Students are slowly starting to come back and enroll at Utah’s public colleges this year after a significant drop last fall in the face of the pandemic.
Even with losses continuing at some schools, the total headcount across the system rebounded by 3,000, according to numbers released by the state Monday. There are now 192,102 students total in higher education here.
“We’ve come out of a challenging year,” said Dave Woolstenhulme, the commissioner who oversees the state’s universities, “and I am pleased that enrollments have increased overall.”
The number is up from 189,021 last year, when the system lost 330 students. That was the first decline in at least a decade. And it had administrators worried about access for low-income students, with the impact hitting the hardest at the cheapest and most diverse schools in the state.
Salt Lake Community College saw the largest decline then, losing more than 2,000 students last year. It dropped again this year, but not by as much. It had 68 fewer students enroll than in 2020, a change of just a quarter of a percentage. SLCC has a total of 27,225 students.
Meanwhile, the college has the highest ratio of students who work while earning their degrees of any school in the state. And it has the second lowest tuition (at $3,632 per year, just $15 more than the cheapest, Snow College).
“We believe our students have been deeply impacted by the pandemic, and many are finding it necessary to focus their efforts on work and family during this time,” said SLCC spokeswoman Erika Shubin.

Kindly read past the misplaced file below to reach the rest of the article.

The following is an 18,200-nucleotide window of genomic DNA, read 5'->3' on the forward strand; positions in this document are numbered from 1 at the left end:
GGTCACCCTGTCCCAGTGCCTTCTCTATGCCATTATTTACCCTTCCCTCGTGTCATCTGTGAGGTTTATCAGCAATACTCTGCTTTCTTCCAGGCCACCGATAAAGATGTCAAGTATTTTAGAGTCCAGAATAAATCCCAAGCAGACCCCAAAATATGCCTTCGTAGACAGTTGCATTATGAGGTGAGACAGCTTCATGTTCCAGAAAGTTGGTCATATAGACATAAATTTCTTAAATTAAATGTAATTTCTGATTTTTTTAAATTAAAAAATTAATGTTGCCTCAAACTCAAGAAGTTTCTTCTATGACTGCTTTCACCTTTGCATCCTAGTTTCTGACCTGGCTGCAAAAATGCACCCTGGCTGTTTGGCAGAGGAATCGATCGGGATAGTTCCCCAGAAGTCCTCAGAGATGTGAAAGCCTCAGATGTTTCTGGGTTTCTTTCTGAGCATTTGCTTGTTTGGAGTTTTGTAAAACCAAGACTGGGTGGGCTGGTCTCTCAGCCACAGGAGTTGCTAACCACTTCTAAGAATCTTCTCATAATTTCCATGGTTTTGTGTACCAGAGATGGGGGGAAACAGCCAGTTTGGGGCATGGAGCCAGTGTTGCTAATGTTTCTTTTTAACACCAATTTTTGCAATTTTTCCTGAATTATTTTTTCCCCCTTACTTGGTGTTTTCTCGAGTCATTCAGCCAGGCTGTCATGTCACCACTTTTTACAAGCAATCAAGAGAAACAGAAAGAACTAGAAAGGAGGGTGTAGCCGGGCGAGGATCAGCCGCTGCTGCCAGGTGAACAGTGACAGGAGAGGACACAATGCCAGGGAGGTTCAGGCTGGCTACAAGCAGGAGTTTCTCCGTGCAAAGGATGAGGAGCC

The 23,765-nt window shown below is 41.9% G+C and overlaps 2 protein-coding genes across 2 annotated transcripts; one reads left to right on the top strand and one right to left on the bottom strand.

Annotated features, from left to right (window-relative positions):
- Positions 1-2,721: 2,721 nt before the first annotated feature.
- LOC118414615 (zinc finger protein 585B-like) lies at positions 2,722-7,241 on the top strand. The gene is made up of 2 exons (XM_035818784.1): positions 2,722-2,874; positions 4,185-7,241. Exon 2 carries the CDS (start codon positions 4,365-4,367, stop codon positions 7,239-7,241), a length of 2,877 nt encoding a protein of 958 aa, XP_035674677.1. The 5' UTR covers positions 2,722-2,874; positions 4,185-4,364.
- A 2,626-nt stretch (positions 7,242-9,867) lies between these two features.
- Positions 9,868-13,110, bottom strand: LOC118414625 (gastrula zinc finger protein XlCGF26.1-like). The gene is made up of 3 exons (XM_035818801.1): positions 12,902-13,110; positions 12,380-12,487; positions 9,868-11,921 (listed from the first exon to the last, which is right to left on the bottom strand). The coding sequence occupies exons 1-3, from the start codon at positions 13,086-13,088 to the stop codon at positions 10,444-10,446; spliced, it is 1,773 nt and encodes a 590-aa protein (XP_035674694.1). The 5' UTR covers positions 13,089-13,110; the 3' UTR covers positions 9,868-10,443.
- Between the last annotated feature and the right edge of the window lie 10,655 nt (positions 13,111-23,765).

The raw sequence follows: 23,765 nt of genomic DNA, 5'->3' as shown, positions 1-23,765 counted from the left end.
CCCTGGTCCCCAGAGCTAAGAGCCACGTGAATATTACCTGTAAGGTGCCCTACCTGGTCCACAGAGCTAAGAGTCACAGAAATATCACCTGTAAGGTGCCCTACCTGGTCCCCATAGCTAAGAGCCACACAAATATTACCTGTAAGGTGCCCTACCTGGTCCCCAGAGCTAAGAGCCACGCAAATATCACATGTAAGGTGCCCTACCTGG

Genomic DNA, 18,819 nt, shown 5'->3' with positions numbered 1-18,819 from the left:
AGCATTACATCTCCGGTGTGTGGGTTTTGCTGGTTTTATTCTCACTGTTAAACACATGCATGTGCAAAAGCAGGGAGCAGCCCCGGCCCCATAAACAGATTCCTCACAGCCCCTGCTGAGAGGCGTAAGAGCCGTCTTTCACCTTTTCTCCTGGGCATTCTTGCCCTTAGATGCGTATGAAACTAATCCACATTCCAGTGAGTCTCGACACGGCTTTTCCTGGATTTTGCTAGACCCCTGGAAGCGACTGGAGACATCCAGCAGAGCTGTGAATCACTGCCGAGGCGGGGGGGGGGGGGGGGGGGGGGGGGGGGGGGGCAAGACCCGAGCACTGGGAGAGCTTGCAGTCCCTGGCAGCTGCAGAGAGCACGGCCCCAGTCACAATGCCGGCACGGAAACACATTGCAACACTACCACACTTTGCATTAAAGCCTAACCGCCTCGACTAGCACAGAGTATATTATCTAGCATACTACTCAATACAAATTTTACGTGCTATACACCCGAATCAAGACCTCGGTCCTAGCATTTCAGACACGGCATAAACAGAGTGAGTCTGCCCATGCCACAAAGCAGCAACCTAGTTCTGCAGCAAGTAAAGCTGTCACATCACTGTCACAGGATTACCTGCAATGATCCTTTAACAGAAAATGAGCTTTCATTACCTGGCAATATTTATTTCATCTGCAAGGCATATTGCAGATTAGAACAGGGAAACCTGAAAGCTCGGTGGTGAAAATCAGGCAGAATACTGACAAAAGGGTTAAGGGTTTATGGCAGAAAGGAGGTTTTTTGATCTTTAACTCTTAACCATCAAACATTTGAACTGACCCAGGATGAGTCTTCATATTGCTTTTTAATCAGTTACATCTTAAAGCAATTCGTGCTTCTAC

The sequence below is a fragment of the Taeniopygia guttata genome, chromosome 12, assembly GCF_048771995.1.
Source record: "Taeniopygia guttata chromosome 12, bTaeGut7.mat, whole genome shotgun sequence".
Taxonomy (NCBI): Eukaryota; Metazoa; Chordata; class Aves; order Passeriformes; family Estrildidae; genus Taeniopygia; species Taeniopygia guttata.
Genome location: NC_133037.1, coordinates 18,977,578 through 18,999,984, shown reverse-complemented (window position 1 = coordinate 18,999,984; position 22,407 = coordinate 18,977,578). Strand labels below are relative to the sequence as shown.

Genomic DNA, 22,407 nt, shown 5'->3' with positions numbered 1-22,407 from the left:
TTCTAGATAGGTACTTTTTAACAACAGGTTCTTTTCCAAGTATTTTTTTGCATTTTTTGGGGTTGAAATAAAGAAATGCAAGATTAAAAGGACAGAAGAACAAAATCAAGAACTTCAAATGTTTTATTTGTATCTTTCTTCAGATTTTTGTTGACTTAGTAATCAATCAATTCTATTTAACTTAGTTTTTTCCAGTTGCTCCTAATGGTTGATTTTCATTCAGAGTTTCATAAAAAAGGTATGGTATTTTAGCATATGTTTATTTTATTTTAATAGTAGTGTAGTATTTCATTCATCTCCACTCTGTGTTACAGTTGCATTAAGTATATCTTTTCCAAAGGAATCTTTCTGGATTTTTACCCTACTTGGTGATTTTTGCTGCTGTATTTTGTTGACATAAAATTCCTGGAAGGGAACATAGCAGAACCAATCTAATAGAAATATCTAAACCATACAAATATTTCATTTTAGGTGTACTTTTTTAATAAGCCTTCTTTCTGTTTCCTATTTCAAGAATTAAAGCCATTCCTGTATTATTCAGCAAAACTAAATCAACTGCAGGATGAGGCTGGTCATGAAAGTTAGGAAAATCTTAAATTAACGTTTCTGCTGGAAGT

Utah State University also saw a dip, with 265 fewer students than last fall. That continues, though, an ongoing trend for the school in Logan, which has had smaller declines for the past few years.
Those are the only schools that had decreases this year. Last year, four of the eight public colleges and universities — or half of those in the state — did.
While the improved numbers are a welcome sign, they’re not quite back to pre-pandemic levels yet. In 2019, for instance, the higher education system in the state saw an additional 5,402 students enroll. That’s an average year.
And that means, even with the gains in 2021, the year is still about 2,000 students behind on typical growth. And the system also didn’t gain the usual 5,000 students last year either. That leaves a deficit of about 7,000, then, from where the student numbers could have been if not for COVID-19.
Woolstenhulme said in a statement: “It is imperative that we continue to work with students statewide to access and complete higher education.”
Here are other takeaways from the annual fall headcounts, conducted each year in October.
The University of Utah’s unique freshman class
The University of Utah welcomed its largest ever freshman class this year — set to graduate in 2025. This is the second year in a row it has hit that record.
This year, enrollment of first-time students increased 19.6% to 5,361 students. That’s the first class of over 5,000 students ever at the U. Last fall, first-year students increased 5.5%. So even with the pandemic, it was improving.
The school released unique statistics Monday on the makeup of the class. It is 29% students of color — a landmark number for the state. The average GPA is 3.64. The most popular major is pre-business. And the most common names are Ethan and Emily.
Meanwhile, the school’s overall enrollment increased by 4.2% for a total of 34,462 students. And it saw records, too, with graduate students, transfer students, international students and out-of-state students signing up for classes.
Every benchmark was passed.
Steve Robinson, senior associate vice president for Enrollment Management, said in a statement: “The fact that we continued to significantly grow our enrollment throughout a pandemic demonstrates that we are succeeding in expanding access to the U.”
Utah Valley University remains the largest school
UVU in Orem added 326 students this year, keeping its top spot as the biggest university in Utah. It has 41,262 students total now.
Last year, the school lost 792, so it hasn’t quite made up that difference. But it’s back above 41,000 again.
This year, UVU boasts a fall enrollment with the highest number of female students ever for the school, as well as the highest number of Black students in its history.